Did the Guardian game Trafigura and Carter-Ruck? Because if they did – and did it with the assistance of one MP, a clutch of bloggers, and Twitterers of every political conviction – then they did it brilliantly.
Pretty much all of the information that Carter-Ruck sought to smother is now better known than it ever would have been from a normal below-the-fold Guardian front page story. The injunction on mentioning the parliamentary question on the Minton Report has been lifted, and gagging orders have gone from being a pernicious journalistic niggle to a lead item. It has given the Guardian a compelling unfolding story, attracted virtually universal positive coverage for the paper, and opened the way for a widely-supported campaign against abuses of the legal system.
Jack of Kent says of the initial report of the case in the Guardian, “I thought it a carefully worded article, almost like a crossword clue.” In other words, anyone who had the interest and the inclination could match the information in the parliamentary record with the information provided by the Guardian, and work out which question they weren’t allowed to report on. Plenty figured it out, and by the time I caught up with the story, Richard Wilson (like several other bloggers) had published the question on his own blog.
The question came from Paul Farrelly – who is, I learnt via Aaronovitch Watch, a former Observer employee. The Legal News column in the most recent Private Eye mentions that “one MP hopes to break the conspiracy of silence, under parliamentary privilege, when the Commons reassembles.” If that “one MP” is Farrelly, then he probably figured beforehand (maybe in concert with his former colleagues, and maybe not) that a gag could be just as productive as a publishable answer in exposing Trafigura and Carter-Ruck.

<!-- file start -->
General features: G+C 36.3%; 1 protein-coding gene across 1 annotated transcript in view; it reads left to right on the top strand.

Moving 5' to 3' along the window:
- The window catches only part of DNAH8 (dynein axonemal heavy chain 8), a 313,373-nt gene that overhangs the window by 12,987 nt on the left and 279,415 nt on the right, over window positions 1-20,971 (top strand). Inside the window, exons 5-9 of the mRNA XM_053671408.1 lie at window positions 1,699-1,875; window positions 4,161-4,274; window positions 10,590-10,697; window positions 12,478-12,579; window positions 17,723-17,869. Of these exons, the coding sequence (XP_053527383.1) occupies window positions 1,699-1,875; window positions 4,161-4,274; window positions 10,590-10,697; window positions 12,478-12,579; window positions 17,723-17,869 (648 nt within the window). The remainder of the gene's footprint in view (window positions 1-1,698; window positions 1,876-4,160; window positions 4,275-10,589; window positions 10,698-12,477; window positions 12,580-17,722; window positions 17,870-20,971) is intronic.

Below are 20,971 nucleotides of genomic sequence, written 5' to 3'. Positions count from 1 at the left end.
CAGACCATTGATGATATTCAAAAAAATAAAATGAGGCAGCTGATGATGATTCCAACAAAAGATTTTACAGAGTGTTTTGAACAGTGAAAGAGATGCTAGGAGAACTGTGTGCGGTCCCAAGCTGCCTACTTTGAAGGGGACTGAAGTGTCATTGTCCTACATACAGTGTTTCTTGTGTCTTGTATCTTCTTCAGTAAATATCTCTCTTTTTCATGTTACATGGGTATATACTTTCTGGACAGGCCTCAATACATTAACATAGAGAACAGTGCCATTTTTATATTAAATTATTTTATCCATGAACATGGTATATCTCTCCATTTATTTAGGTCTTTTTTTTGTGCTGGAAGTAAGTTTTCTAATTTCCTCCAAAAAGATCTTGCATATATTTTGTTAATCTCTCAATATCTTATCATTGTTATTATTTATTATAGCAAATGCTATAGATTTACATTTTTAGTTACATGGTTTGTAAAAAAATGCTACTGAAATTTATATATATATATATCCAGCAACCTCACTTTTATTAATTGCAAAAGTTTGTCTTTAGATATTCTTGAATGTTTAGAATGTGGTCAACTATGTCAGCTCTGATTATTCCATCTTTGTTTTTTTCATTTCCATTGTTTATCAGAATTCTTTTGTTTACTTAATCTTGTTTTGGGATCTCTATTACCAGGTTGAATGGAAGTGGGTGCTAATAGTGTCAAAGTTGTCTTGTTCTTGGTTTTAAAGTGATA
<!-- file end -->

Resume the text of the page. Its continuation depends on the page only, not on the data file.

From the time the Guardian published its first non-coverage of the parliamentary question on its website, the paper played the whole thing perfectly. Editor Alan Rusbridger was active on Twitter, along with most other Guardian hacks, following the hashtag activity and encouraging supporters to tweet and retweet on the names and links that made the story.
Was it the Twitter wot won it? It’s impossible to know how the case would have been decided without a tweet campaign, and perhaps the original injunction would have been overturned on appeal anyway. Still, it seems likely that the presence of #trafigura and #carter-ruck in Twitter’s trending topics would have been taken as evidence that the injunction was both useless and counter-productive. Print media brought the information and supplied the authority to stand it up; social media ensured that the coverage didn’t freeze in legal chill.
Trafigura and Carter-Ruck are the perfect opposition for a cause like this, because they’re easy to pick out as villains and there’s little collateral damage. If similar activity lead to, say, the widespread revelation of Maxine Carr’s new identity or the naming of defendants in a case of child abuse with living victims, I’d think the outcome much less peachy. But the UK legal system is currently being gamed into submission by organisations who don’t just have something to hide, but also want to hide that they’re hiding anything. This time, the Guardian outplayed them.
** EDIT Updated at 23:41, 13 October to clarify status of injunction on Minton Report. **
** Update 19 October 2009 ** The Guardian’s investigations editor, David Leigh, has tweeted a link to this post, describing it as “interesting” – which I’m hoping can be taken to mean “not hideously wrong”.
Text © Sarah Ditum, 2009